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Weinstein quoted in 'The Arizona Republic'
, Amelia Lewis Professor of Constitutional Law at the College of Law, was recently quoted in an
article, titled “Peoria’s sergeant’s post of Obama photo leads to debate.” It reported on whether a northwest Valley police sergeant was within his First Amendment right to post a Facebook photo showing a T-shirt with President Barack Obama’s image apparently riddled with bullets.
In the Feb. 5 article, Weinstein said that the general legal test on the boundaries of free speech is if it incites someone toward imminent violent action or to break the law.
He also said that the picture could be interpreted as suggesting violence against the president. But the other argument is that the photo is a legitimate protest or commentary on social concerns.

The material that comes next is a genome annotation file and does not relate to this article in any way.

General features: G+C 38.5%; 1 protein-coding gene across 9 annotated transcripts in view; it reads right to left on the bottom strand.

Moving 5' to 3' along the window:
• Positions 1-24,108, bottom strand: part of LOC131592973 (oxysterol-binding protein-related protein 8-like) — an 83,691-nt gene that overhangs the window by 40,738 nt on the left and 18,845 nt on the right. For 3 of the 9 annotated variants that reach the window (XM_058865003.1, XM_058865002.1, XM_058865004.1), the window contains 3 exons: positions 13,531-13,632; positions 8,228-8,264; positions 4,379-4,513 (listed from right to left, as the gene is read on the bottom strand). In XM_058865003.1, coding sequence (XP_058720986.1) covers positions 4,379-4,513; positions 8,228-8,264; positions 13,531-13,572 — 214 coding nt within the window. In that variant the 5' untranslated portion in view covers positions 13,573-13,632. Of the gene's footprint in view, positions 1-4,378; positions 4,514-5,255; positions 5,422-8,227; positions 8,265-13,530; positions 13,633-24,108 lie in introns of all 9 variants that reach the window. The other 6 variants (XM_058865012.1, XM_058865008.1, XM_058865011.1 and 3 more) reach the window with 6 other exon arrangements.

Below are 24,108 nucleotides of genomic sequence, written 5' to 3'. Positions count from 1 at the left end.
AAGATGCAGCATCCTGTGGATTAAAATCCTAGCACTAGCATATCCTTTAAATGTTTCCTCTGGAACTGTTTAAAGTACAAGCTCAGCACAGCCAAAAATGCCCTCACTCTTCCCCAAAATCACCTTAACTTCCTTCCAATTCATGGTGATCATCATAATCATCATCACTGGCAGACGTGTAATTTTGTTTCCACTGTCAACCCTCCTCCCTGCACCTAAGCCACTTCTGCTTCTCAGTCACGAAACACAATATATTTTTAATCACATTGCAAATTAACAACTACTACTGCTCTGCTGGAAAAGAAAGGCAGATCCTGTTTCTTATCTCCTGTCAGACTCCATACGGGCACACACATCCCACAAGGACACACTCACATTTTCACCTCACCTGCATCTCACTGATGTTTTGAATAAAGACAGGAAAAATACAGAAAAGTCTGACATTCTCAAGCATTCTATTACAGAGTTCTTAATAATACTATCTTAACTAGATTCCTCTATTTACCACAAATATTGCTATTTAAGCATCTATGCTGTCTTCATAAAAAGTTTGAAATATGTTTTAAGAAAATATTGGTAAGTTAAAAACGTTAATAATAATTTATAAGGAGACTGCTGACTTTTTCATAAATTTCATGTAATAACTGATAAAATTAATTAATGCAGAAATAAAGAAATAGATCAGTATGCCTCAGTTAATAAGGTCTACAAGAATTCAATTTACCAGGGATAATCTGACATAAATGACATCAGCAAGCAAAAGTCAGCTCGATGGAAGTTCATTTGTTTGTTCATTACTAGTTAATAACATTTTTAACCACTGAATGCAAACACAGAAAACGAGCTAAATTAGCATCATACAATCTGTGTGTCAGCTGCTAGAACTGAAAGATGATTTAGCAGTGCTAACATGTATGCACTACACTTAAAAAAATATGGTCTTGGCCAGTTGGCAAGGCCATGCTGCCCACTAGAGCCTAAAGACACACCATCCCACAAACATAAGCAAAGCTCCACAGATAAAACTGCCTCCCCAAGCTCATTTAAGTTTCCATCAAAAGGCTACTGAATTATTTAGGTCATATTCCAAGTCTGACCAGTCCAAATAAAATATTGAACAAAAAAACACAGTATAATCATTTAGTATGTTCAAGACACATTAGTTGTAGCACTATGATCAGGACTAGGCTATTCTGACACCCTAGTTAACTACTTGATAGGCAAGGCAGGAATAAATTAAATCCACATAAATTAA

“Generally speaking you can’t be punished for posting politically obnoxious pictures even though it may refer to the death of the president, unless it’s a true threat,” Weinstein said.
Read the article
Weinstein's areas of academic interest are constitutional law, especially free speech, as well as jurisprudence and legal history. He is co-editor of Extreme Speech and Democracy (Oxford University Press 2009, paperback edition 2010); the author of
Hate Speech, Pornography and the Radical Attack on Free Speech Doctrine
(Westview Press 1999); and has written numerous articles in law review symposia on a variety of free speech topics, including: free speech theory, obscenity doctrine, institutional review boards, commercial speech, database protection, campaign finance reform, the relationship between free speech and constitutional rights, hate crimes, and campus speech codes.